A PCS member was bullied by her manager. An internal investigation took place and the employer agreed the member had been subjected to inappropriate and bullying behaviour. The PCS rep had also submitted a personal injury claim. What would result in the best outcome, the PI claim or an ET?

Disability discrimination, repetitive strain injury

Member sustained Repetitive Strain Injury. A few minor adjustments were made by the employer, but there was a delay of four months in implementing some of these measures. Member had signed off on long term sick. Can the employer be held responsible under the DDA for causing a deterioration in the member's condition?

Disability discrimination, reasonable adjustments

The PCS member was diagnosed with multiple sclerosis. She experienced difficulties in persuading the employer to make adjustments. The member's team was relocated, and there were no toilet facilities in the immediate vicinity of the new workplace/station. A DDA claim was submitted, and advice sought on arguments to be used at the hearing.

Disability discrimination, provision of expert medical advice

The provision of expert medical advice. A PCS member left the Civil Service having suffered a nervous breakdown. Two years later he was offered a temporary appointment in a large Government Department. He completed a health declaration form in which he confirmed he left the Civil Service in 2002 due to anxiety. He also stated he did not have a disability at the time he signed the form. 

His employment was then terminated because he had previously been dismissed for "disciplinary reasons". A further letter stated that an "adverse reference had been received". These and further conflicts led to PCS seeking legal advice on the merits of pursuing an ET claim.

Disability discrimination, the meaning of discrimination 

The meaning of discrimination. A PCS member suffered over a long period of time with what her GP described as "work related stress". Thompsons were asked if there was a potential legal issue in terms of the employer's 'duty of care', or the DDA.

Disability discrimination, reasonable adjustments - wording of employment tribunal applications

A PCS member suffered from anxiety and depression and was off work for a four month period. She returned to work on a part-time capacity away from "front line duties". An OHS report indicated that she was likely to recover in 6-12 months. Following a departmental relocation excercise, she was not offered a post which did not require client contact, despite a further referral to OHS, which concluded that the new role she had been allocated to was unsuitable. The member then received a poor performance marking.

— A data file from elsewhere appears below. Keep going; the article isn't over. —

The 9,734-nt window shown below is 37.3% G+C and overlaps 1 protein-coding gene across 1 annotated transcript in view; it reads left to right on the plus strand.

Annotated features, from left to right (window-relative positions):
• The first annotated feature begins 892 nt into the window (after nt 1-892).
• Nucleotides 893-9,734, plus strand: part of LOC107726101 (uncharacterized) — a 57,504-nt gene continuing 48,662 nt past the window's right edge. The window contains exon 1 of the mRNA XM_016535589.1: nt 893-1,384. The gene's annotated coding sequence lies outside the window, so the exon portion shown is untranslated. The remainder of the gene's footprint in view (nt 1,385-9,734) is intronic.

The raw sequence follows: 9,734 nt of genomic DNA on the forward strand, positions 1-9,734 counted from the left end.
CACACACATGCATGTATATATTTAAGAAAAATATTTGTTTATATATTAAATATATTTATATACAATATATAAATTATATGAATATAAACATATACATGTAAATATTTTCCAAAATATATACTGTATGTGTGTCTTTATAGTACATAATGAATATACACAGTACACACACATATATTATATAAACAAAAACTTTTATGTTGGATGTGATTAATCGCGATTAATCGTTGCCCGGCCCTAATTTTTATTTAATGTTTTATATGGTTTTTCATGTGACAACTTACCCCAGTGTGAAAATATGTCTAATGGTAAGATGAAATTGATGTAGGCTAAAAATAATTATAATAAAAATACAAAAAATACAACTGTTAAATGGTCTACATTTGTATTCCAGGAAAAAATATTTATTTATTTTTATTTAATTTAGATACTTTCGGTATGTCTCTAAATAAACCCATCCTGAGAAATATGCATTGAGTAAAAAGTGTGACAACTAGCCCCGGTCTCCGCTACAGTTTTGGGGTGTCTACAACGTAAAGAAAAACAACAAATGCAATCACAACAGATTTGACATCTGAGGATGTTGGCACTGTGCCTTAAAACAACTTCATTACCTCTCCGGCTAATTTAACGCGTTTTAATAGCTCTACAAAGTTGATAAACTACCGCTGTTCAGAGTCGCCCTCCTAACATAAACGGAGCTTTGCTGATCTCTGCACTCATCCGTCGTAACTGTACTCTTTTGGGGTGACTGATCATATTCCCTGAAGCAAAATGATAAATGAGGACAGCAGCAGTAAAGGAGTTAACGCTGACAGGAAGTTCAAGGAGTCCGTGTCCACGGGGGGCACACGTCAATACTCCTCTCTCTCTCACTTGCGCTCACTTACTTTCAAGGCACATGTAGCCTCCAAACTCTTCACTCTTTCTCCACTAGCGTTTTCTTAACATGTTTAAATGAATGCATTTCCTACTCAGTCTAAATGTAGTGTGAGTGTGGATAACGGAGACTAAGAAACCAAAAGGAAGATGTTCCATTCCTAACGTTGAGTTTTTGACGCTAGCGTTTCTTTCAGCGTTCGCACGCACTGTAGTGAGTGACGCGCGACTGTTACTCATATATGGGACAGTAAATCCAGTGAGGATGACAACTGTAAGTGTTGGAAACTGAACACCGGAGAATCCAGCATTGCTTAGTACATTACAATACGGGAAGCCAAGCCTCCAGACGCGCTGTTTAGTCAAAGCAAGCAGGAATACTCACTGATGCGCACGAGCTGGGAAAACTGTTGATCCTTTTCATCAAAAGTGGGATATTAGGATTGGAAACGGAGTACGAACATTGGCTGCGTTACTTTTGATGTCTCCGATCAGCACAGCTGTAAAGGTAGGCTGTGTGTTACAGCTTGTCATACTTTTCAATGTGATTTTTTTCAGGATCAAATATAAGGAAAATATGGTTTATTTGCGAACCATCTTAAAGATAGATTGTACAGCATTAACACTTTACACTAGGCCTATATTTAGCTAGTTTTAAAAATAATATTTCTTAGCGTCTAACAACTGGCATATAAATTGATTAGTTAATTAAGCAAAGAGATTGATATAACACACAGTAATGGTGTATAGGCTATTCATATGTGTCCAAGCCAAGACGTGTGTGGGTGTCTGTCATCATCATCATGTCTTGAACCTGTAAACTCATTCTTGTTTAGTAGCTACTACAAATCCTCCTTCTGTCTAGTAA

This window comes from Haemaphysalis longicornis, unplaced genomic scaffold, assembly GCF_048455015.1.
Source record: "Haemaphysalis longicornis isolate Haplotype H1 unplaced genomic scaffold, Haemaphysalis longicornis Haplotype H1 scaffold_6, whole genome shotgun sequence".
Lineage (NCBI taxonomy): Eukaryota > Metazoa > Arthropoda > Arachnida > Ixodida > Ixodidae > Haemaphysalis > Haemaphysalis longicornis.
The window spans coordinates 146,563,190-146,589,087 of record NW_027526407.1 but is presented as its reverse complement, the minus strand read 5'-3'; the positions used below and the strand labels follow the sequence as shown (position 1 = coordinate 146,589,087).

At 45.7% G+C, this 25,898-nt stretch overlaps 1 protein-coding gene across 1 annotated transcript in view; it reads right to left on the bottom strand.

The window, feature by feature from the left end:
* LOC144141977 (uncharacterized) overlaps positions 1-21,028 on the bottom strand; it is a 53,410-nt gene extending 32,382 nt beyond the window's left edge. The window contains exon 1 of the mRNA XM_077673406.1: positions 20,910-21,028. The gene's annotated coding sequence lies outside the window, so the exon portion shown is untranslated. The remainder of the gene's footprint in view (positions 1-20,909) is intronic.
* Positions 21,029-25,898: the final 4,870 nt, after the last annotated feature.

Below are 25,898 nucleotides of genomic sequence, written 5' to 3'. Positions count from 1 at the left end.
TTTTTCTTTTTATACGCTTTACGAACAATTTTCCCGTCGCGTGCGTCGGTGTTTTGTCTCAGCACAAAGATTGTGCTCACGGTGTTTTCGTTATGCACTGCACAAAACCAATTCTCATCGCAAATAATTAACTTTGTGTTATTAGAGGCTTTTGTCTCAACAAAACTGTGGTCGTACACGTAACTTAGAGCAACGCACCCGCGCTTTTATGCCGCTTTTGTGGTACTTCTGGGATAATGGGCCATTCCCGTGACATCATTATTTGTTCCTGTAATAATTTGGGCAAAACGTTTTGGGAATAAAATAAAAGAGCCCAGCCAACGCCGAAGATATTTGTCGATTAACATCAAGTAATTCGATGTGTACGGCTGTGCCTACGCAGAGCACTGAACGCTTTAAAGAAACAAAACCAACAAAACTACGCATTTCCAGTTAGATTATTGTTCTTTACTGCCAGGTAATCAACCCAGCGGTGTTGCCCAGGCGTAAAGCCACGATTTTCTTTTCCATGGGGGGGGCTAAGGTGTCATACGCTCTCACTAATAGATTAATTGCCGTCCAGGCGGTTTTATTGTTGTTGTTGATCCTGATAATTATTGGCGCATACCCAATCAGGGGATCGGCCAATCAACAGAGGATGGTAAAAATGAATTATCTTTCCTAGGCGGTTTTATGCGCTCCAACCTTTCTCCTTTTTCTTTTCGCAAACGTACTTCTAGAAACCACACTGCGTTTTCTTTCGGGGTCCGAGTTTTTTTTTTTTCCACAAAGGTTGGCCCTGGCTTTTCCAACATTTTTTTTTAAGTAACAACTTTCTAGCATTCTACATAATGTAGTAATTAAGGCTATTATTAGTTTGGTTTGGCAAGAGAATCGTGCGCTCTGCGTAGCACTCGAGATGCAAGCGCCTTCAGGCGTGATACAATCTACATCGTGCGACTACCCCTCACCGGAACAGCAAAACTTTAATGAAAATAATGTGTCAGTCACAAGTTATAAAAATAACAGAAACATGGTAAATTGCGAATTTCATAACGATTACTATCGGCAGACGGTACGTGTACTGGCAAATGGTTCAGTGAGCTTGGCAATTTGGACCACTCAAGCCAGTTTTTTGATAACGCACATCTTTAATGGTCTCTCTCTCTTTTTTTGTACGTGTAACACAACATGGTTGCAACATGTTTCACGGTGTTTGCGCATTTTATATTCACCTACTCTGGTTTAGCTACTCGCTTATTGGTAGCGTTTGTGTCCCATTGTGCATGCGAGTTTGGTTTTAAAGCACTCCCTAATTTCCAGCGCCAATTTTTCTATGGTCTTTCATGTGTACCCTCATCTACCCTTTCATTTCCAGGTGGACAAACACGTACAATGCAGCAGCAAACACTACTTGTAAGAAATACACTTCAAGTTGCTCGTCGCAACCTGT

Thompsons were asked about the merits of a potential DDA claim, and for the relevant wording on the ET application form.

Disability discrimination, failure to redeploy

A PCS member was diagnosed with chronic fatigue syndrome (CFS/ME). He was also dyslexic. He raised concerns on several occasions about working in a "high pressure" environment, which had caused him to take time off work. He asked to be transferred to a less stressful post, which the employer refused. The member's line manager eventually instructed him to remain at home on sick leave. The PCS member was upset about this, admitted shouting and swearing at the managers, and was dismissed. 

Thompsons were requested to provide advice on the member's prospects for winning his case at an ET.

Race discrimination, case 1

A PCS member lodged an ET claim of race discrimination and victimisation. He believed the discrimination was as a result of evidence he had given at a previous ET case, again involving race discrimination. The solicitor was asked if the member had a reasonable chance of success.

Race discrimination, case 2

A PCS member was overlooked for temporary promotion following a restructuring exercise. In addition her appraisal was not completed satisfactorily. She raised a formal complaint on these issues. She then applied to the ET on all of the above points. She cited victimisation as a result of making a complaint through the employer's internal procedures. Thompsons were asked to advise on the likelihood of success at an ET.

Discrimination against trade union reps

A PCS rep was given an information counselling meeting plagiarising another Branch's circular and putting it out by email to his members. He then sent an email to members drawing a link between MPs and Senior Civil Servants' salaries and a pay dispute in his Department. The message accompanying the link said "in case you wondered where the money went …." He was interviewed under disciplinary procedures and was given a six months oral warning for minor misconduct. Advice was sought in respect of a potential claim for constructive dismissal and/or victimisation/discrimination against a TU rep.

Updated 7 Feb 2017

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